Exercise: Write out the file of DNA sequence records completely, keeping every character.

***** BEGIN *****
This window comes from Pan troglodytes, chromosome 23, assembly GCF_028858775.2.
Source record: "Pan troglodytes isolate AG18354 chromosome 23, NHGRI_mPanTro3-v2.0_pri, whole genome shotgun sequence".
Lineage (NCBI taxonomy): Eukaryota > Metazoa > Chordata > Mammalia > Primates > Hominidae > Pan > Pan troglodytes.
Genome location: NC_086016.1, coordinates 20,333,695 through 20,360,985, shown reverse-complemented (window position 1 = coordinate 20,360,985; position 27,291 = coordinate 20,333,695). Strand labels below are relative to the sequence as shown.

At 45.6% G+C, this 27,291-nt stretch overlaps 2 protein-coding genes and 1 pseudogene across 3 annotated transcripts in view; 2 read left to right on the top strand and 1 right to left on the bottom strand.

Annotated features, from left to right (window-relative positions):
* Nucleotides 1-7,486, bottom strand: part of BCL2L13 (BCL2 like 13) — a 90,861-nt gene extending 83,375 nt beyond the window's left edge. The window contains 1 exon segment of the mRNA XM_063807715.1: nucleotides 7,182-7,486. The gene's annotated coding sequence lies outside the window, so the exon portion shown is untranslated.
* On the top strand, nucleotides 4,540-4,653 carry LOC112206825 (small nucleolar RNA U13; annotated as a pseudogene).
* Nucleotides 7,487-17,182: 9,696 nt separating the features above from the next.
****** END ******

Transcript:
This window comes from Pan troglodytes, chromosome 23, assembly GCF_028858775.2.
Source record: "Pan troglodytes isolate AG18354 chromosome 23, NHGRI_mPanTro3-v2.0_pri, whole genome shotgun sequence".
Lineage (NCBI taxonomy): Eukaryota > Metazoa > Chordata > Mammalia > Primates > Hominidae > Pan > Pan troglodytes.
Genome location: NC_086016.1, coordinates 20,333,695 through 20,360,985, shown reverse-complemented (window position 1 = coordinate 20,360,985; position 27,291 = coordinate 20,333,695). Strand labels below are relative to the sequence as shown.

At 45.6% G+C, this 27,291-nt stretch overlaps 2 protein-coding genes and 1 pseudogene across 3 annotated transcripts in view; 2 read left to right on the top strand and 1 right to left on the bottom strand.

Annotated features, from left to right (window-relative positions):
* Nucleotides 1-7,486, bottom strand: part of BCL2L13 (BCL2 like 13) — a 90,861-nt gene extending 83,375 nt beyond the window's left edge. The window contains 1 exon segment of the mRNA XM_063807715.1: nucleotides 7,182-7,486. The gene's annotated coding sequence lies outside the window, so the exon portion shown is untranslated.
* On the top strand, nucleotides 4,540-4,653 carry LOC112206825 (small nucleolar RNA U13; annotated as a pseudogene).
* Nucleotides 7,487-17,182: 9,696 nt separating the features above from the next.